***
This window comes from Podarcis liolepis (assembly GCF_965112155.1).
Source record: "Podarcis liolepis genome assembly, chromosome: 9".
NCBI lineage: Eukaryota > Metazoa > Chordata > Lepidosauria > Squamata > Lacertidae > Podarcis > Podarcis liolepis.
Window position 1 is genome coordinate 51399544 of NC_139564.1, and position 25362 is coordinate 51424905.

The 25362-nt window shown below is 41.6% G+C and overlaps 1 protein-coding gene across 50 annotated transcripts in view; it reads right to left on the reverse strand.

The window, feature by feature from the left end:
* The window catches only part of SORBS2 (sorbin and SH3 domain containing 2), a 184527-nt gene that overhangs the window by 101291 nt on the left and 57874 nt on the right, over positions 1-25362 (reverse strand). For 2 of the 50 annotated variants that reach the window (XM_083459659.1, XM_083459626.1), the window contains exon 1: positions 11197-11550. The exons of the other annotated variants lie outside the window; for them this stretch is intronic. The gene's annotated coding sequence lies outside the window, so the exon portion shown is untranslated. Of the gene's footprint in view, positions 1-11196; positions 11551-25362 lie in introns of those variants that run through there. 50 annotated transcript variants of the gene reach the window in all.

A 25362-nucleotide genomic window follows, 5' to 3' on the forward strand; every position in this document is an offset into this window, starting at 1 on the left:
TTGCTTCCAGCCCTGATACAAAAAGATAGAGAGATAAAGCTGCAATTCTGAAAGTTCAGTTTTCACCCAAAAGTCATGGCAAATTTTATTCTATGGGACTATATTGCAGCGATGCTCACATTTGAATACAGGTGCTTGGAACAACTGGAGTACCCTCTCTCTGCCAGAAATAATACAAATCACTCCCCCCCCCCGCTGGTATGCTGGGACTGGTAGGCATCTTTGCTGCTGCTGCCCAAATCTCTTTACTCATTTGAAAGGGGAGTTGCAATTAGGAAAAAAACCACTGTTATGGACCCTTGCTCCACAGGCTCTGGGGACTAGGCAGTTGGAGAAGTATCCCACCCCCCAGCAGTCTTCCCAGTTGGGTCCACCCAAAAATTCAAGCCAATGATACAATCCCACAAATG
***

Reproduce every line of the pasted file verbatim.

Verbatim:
This window comes from Podarcis liolepis (assembly GCF_965112155.1).
Source record: "Podarcis liolepis genome assembly, chromosome: 9".
NCBI lineage: Eukaryota > Metazoa > Chordata > Lepidosauria > Squamata > Lacertidae > Podarcis > Podarcis liolepis.
Window position 1 is genome coordinate 51399544 of NC_139564.1, and position 25362 is coordinate 51424905.

The 25362-nt window shown below is 41.6% G+C and overlaps 1 protein-coding gene across 50 annotated transcripts in view; it reads right to left on the reverse strand.

The window, feature by feature from the left end:
* The window catches only part of SORBS2 (sorbin and SH3 domain containing 2), a 184527-nt gene that overhangs the window by 101291 nt on the left and 57874 nt on the right, over positions 1-25362 (reverse strand). For 2 of the 50 annotated variants that reach the window (XM_083459659.1, XM_083459626.1), the window contains exon 1: positions 11197-11550. The exons of the other annotated variants lie outside the window; for them this stretch is intronic. The gene's annotated coding sequence lies outside the window, so the exon portion shown is untranslated. Of the gene's footprint in view, positions 1-11196; positions 11551-25362 lie in introns of those variants that run through there. 50 annotated transcript variants of the gene reach the window in all.

A 25362-nucleotide genomic window follows, 5' to 3' on the forward strand; every position in this document is an offset into this window, starting at 1 on the left:
TTGCTTCCAGCCCTGATACAAAAAGATAGAGAGATAAAGCTGCAATTCTGAAAGTTCAGTTTTCACCCAAAAGTCATGGCAAATTTTATTCTATGGGACTATATTGCAGCGATGCTCACATTTGAATACAGGTGCTTGGAACAACTGGAGTACCCTCTCTCTGCCAGAAATAATACAAATCACTCCCCCCCCCCGCTGGTATGCTGGGACTGGTAGGCATCTTTGCTGCTGCTGCCCAAATCTCTTTACTCATTTGAAAGGGGAGTTGCAATTAGGAAAAAAACCACTGTTATGGACCCTTGCTCCACAGGCTCTGGGGACTAGGCAGTTGGAGAAGTATCCCACCCCCCAGCAGTCTTCCCAGTTGGGTCCACCCAAAAATTCAAGCCAATGATACAATCCCACAAATG